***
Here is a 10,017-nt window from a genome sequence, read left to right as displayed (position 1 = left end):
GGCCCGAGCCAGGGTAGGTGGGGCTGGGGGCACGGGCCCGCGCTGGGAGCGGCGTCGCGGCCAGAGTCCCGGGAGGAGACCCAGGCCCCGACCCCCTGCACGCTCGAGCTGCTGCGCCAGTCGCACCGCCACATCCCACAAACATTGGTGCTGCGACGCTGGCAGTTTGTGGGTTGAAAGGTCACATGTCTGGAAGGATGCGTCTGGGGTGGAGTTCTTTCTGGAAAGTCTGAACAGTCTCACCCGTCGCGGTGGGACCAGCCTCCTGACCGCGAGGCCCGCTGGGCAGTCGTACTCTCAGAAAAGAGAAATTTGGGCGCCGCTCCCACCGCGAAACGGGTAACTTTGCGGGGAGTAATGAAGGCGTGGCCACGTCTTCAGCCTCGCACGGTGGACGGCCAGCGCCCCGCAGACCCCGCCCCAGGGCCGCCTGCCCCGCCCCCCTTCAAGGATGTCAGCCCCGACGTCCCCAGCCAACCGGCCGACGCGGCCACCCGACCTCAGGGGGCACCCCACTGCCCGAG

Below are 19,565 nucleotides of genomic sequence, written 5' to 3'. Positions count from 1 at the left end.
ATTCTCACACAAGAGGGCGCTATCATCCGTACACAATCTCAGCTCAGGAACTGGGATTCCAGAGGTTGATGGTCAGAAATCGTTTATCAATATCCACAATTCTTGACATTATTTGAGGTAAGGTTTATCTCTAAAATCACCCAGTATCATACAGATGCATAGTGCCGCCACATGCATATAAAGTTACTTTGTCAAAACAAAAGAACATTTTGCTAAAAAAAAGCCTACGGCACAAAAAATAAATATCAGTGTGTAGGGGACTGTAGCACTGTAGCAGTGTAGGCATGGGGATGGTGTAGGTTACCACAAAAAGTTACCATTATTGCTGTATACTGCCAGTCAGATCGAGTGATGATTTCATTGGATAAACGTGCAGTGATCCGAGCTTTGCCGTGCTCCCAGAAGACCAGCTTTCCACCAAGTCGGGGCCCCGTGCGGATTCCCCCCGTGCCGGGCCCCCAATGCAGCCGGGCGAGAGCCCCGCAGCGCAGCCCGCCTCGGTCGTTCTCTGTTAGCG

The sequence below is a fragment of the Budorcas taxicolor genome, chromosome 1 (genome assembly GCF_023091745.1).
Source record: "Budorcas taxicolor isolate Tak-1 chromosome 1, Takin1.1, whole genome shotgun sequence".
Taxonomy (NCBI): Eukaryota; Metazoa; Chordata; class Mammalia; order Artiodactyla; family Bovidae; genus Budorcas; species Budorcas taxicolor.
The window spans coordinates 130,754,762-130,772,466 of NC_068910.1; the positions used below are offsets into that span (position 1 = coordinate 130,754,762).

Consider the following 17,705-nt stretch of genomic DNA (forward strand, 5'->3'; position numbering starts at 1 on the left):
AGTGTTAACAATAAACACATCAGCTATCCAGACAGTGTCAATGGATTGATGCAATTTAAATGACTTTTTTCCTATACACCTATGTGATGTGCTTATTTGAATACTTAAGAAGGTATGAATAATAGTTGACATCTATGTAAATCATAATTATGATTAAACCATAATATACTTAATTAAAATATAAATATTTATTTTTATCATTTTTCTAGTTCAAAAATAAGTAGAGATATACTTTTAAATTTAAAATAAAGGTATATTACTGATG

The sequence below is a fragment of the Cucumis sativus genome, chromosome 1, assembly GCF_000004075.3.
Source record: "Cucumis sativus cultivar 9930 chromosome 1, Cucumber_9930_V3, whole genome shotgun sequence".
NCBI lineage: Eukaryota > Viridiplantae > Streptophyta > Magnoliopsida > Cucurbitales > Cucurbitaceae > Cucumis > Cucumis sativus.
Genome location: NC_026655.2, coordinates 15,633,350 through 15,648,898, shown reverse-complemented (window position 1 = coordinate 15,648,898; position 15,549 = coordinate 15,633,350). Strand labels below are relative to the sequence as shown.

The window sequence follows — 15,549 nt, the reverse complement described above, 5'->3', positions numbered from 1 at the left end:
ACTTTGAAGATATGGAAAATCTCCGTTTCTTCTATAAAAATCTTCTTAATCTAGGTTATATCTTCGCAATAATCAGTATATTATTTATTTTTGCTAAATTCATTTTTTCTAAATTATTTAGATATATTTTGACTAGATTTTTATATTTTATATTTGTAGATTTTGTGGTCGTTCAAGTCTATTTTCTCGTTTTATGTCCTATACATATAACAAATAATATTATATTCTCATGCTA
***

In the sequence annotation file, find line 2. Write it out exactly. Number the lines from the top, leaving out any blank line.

GGCCCGAGCCAGGGTAGGTGGGGCTGGGGGCACGGGCCCGCGCTGGGAGCGGCGTCGCGGCCAGAGTCCCGGGAGGAGACCCAGGCCCCGACCCCCTGCACGCTCGAGCTGCTGCGCCAGTCGCACCGCCACATCCCACAAACATTGGTGCTGCGACGCTGGCAGTTTGTGGGTTGAAAGGTCACATGTCTGGAAGGATGCGTCTGGGGTGGAGTTCTTTCTGGAAAGTCTGAACAGTCTCACCCGTCGCGGTGGGACCAGCCTCCTGACCGCGAGGCCCGCTGGGCAGTCGTACTCTCAGAAAAGAGAAATTTGGGCGCCGCTCCCACCGCGAAACGGGTAACTTTGCGGGGAGTAATGAAGGCGTGGCCACGTCTTCAGCCTCGCACGGTGGACGGCCAGCGCCCCGCAGACCCCGCCCCAGGGCCGCCTGCCCCGCCCCCCTTCAAGGATGTCAGCCCCGACGTCCCCAGCCAACCGGCCGACGCGGCCACCCGACCTCAGGGGGCACCCCACTGCCCGAG